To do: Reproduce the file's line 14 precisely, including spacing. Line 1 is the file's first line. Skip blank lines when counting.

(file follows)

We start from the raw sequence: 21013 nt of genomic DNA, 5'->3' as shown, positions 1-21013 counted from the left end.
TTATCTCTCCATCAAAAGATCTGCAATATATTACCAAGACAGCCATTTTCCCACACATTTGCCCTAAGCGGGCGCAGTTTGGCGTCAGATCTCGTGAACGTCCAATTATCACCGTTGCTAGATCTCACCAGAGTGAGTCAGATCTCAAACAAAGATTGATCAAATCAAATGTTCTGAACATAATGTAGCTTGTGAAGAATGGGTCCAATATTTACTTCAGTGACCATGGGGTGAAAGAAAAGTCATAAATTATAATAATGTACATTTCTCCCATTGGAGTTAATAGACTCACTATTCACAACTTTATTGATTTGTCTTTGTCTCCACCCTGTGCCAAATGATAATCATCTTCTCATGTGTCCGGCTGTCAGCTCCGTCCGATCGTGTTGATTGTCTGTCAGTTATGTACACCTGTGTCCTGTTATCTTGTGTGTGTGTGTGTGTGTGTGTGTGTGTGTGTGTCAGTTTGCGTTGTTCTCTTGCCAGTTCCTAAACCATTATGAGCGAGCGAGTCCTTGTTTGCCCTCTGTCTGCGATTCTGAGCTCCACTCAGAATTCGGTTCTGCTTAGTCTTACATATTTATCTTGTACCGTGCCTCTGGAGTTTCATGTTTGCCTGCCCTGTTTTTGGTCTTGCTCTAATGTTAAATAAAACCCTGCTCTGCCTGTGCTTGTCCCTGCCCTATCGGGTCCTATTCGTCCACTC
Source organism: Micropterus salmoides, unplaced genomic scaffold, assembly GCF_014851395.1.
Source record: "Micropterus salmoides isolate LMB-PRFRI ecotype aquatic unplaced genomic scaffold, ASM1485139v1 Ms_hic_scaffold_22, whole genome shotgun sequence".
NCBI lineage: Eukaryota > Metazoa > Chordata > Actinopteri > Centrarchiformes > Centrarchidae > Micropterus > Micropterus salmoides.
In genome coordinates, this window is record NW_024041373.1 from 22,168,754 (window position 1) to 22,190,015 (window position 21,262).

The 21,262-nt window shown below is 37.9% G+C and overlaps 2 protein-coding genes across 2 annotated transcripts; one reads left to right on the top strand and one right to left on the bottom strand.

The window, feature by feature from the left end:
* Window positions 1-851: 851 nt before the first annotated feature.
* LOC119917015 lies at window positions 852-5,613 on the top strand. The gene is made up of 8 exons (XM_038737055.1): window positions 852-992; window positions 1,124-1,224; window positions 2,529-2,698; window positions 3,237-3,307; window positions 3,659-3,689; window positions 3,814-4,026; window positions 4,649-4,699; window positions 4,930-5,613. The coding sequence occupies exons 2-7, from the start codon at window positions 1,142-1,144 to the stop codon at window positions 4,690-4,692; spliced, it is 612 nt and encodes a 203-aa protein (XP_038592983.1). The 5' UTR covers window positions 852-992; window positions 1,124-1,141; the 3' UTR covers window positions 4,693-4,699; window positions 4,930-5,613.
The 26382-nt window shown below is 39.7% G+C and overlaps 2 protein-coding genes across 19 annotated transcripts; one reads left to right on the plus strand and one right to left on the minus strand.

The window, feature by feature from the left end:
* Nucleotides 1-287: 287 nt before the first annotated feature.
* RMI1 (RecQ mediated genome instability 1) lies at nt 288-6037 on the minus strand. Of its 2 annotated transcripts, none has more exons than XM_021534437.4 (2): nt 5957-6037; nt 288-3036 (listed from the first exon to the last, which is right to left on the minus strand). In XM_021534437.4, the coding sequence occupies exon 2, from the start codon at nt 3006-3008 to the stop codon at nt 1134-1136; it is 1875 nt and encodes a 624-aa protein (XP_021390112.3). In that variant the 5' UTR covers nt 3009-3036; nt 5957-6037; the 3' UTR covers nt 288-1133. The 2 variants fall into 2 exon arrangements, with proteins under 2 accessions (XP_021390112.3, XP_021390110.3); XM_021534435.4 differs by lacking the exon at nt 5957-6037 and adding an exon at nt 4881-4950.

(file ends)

* RMI1 (RecQ mediated genome instability 1) lies at nt 288-6037 on the minus strand. Of its 2 annotated transcripts, none has more exons than XM_021534437.4 (2): nt 5957-6037; nt 288-3036 (listed from the first exon to the last, which is right to left on the minus strand). In XM_021534437.4, the coding sequence occupies exon 2, from the start codon at nt 3006-3008 to the stop codon at nt 1134-1136; it is 1875 nt and encodes a 624-aa protein (XP_021390112.3). In that variant the 5' UTR covers nt 3009-3036; nt 5957-6037; the 3' UTR covers nt 288-1133. The 2 variants fall into 2 exon arrangements, with proteins under 2 accessions (XP_021390112.3, XP_021390110.3); XM_021534435.4 differs by lacking the exon at nt 5957-6037 and adding an exon at nt 4881-4950.